China’s influence on U.S. soybean prices sticks as trade dispute continues01/18/2019 | Soybean News, Economics
By Aaron Putze, APR
Strong headwinds are pressuring soybean prices and there’s only one scenario that will help them subside.
“It all hinges on China and whether they will start buying and in a big way,” says Ted Seifried of Zaner Ag Hedge Fund. “I think there’s a chance but it’s a long shot.”
Seifried, speaking to a packed house of farmers and grain and oilseed officials today at Ag Processing Inc.’s (AGP) annual meeting in Omaha, said more purchases by China is the only bright spot in an otherwise gloomy market outlook for the legume.
The logic goes something like this: China is compelled to offer an olive branch to the White House to end the trade war. As part of the compromise, Beijing buys massive amounts of additional agricultural commodities, including 15 million metric tons (mmt) of soybeans yet this marketing year.
The country of 1.4 billion people has purchased just 5 mmt of U.S. soybeans thus far compared to nearly 35 mmt in 2017-18.
“That would be the kind of game changer the market needs to make a lasting effect on soybean prices,” he says. “But the window for sales is closing fast.”
The play would be a wise one, Seifried says. By cashing in on ample purchases at a great price, China could protect itself should a U.S. trade deal fall through this spring.
“It’s an unlikely scenario, but about the only hope for a soybean market that is struggling to keep its footing.”
Soybean prices have marched slowly upward following a sharp selloff last June and July. But many factors are generating massive resistance to the upside.
“Some say we have a trade problem. I say we have a production problem,” Seifried says.
He points to increased U.S. and global soybean yields. When the partial government shutdown ends, the U.S. Department of Agriculture is expected to announce another record domestic soybean crop of nearly 4.6 billion bushels.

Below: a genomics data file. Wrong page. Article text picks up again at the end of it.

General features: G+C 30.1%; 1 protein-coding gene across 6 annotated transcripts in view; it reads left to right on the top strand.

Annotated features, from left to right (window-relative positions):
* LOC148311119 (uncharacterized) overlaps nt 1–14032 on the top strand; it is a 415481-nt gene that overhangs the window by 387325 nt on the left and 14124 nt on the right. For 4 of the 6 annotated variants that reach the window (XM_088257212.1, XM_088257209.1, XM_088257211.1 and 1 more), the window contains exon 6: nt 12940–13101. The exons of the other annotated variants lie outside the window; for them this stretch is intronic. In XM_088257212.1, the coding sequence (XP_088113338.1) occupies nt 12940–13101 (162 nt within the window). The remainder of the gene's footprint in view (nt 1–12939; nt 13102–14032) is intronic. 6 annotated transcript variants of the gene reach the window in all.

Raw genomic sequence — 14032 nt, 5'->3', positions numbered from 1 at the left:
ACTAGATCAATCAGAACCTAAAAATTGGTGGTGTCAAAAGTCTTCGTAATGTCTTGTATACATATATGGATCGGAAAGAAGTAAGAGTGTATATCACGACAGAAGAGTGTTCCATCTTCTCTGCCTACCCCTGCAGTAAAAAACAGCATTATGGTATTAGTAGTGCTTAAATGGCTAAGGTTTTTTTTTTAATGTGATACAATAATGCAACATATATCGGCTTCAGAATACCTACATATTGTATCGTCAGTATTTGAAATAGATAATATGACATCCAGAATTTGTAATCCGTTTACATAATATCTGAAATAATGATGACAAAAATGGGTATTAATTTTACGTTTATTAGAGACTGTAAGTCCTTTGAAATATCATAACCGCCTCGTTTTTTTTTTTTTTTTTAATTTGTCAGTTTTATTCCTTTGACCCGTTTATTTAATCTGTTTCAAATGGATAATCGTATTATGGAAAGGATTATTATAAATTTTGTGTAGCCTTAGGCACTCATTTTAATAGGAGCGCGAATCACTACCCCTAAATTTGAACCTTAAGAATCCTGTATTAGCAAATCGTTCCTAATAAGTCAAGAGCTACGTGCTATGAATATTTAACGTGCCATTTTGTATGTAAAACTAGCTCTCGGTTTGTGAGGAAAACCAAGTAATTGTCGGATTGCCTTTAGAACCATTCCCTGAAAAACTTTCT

Increased production and sluggish Chinese demand have sent the U.S. stocks-to-use ratio through the roof, continuing a trend that began almost six years ago. Brazil is setting production records with a massive increase in China market share. If the White House continues to tussle with China, the country will continue filling the void, Seifried says.
Adding to the misery are burgeoning soybean supplies.
Seifried says U.S. soybean inventories are at historic levels and could move higher should China remain on the sidelines.
A national soybean yield of 53 bushels per acre combined with lackluster sales to China could balloon U.S. soybean stocks to more than one billion.
That’s an unprecedented amount, Seifried says, and reported weather and production issues in Brazil won’t be enough to move the market favorably for U.S. growers.
While prolonged heat and drought in South America’s key soybean growing areas has reduced expected production by 6-10 mmt, Argentina could be the spoiler. Despite above-average rainfall, the country’s production is expected to outpace last year’s crop.
As U.S. farmers prepare for a new growing season, the focus will quickly shift to planting intentions. Seifried says conventional wisdom once predicted a drastic reduction in soybean acres. That sentiment, however, has waned.
“You will likely see a reduction in the Dakotas but it gets sketchy from there,” he says.
A delayed fall harvest that limited the completion of field work combined with a slow start to the 2019 planting season could temper a big move to more corn acres. Rising input costs for nitrogen and potash also make any big moves away from soybeans unlikely.
“We’re searching for anything positive to move this market,” Seifried says. “But as is usually the case, it all comes back to China.”
Putze serves as ISA communications director, email@example.com.
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